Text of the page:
Everything You Are - Kerry Anne King
Ophelia MacPhee, newly eighteen years old and full of life and curiosity, takes the stairs to the apartment above MacPhee’s Fine Instruments two at a time. Granddad missed her birthday dinner, claiming old bones and exhaustion, but had called to say, “You’ll come by afterward, Phee. I have a gift for you.”
She can’t wait to see what he has for her. Grandmother’s emerald ring, perhaps. Or maybe something related to the MacPhee luthier business. She’s become proficient enough at repairs that he trusts her with most of the instruments that come into the shop, and they’ve been making plans for her to build her first violin.
Maybe he’ll give her a set of tools of her own, or a piece of wood that she will shape into an Ophelia MacPhee original.
“I’m here,” she sings out as she hits the top of the stairs, and then she skids to a halt, staring.
A small, precise woman with a shiny black briefcase sits at the table. A stranger.
“You made it,” Granddad says. He hugs Phee, kisses both of her cheeks. “Happy birthday. Have a seat, my girl. This is my attorney, Angela Toth.”
The woman nods at Phee, managing to convey disapproval without a word.
Granddad pours three glasses from a bottle on the table.
“She’s underage,” the attorney objects as Phee picks up the glass and sniffs at the contents.
“Only in America. And the whiskey came with me all the way from the old country. Tonight, we celebrate.”
It’s far from Phee’s first drink, but it is the first one countenanced by adults. The glass, the woman with the shiny briefcase, and her grandfather’s unusual mood all create a mysterious solemnity, like high mass, only different.
“A toast,” her grandfather says. “To Ophelia MacPhee!” He raises his glass, and Phee and the attorney follow suit. The whiskey is smooth and potent, and Phee can feel it warming her blood after the first swallow.
“You’ll be wondering why Angela is here, of course,” her grandfather says, draining half of his glass.
“I am,” Phee admits.
He spreads his arms wide in a grand gesture. “I am giving you the business.”
She stares at him in shocked silence, and he laughs.
“Don’t look like that, child. I’d always planned to give it to you sooner or later. It’s become sooner. A perfect birthday gift, don’t you think?”
“I don’t think I understand.” She takes another cautious sip of her own whiskey, elation growing in her breast. She’ll follow in his footsteps, maybe even surpass him. She’ll be a brilliant luthier; maybe she’ll create an instrument that people will still be talking about hundreds of years from now.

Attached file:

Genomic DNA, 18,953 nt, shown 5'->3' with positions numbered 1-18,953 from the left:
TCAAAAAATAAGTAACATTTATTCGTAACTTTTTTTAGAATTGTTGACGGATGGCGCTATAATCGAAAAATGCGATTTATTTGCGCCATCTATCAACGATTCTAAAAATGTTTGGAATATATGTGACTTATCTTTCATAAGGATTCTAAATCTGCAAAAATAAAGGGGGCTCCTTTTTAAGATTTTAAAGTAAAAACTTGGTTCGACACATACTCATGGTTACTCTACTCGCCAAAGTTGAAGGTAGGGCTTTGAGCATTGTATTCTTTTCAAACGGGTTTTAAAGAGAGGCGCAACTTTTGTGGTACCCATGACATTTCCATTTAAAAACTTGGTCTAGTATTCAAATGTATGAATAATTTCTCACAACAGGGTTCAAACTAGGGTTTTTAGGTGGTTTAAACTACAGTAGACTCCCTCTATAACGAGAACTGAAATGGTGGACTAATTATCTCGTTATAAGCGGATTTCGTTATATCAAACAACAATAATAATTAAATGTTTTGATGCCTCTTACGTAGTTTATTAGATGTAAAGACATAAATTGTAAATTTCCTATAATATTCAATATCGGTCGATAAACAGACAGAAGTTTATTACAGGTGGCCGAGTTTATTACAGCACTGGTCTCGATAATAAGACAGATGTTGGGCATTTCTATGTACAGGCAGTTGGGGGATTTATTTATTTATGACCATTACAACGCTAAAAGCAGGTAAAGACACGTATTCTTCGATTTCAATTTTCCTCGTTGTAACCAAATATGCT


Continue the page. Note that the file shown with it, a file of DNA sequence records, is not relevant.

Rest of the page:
“It’s all yours,” Granddad says. But he looks tired and frail, smaller, not happy and excited about this unexpected gift. “Explain,” he orders the attorney.
Angela lays her briefcase in the middle of the table and makes a production out of unsnapping the locks, opening it, and drawing out a set of papers.
“These are the legal documents. Read carefully, then sign here, initial here.”
“Oh, explain it to her, Angela. It will take her hours to read all that.”
The woman fixes him with a severe gaze. “She should read every word, Adrian.”
He makes a rude noise with his lips. “She can read it later. You’re turning my party into a boring legal event.” He splashes more whiskey into his glass.
“You are in too much of a hurry,” the attorney says. “This is a boring legal event. In general, Ophelia, these papers lay out the terms of your grandfather’s bequest. Your signature indicates that you accept his gift of the building, the business, and everything within these walls, along with an account into which he has deposited a sum of money for your use.”
“You accept all of my obligations,” the old man interrupts, with emphasis. “It’s part of the language.”
“You should read it,” Angela says. “We can wait.”
“You can wait. I’m paying for every minute you are here. Once she’s signed, Ophelia will be paying.”
“We could have done this in my office.”
“That’s ridiculous. It needs to happen here. Tonight.”
Phee takes the papers and tries to read, but the arguing is distracting. The whiskey has set up a quiet buzz in her head, and worry over her grandfather’s atypical behavior aggravates everything. She scans through it, five pages of densely written legalese that twists on itself and makes her go back and reread, over and over. Still, she only grasps the highlights, the terms already pointed out.
At the bottom, above the space for her signature, it reads:
I, Ophelia Florence MacPhee, being of sound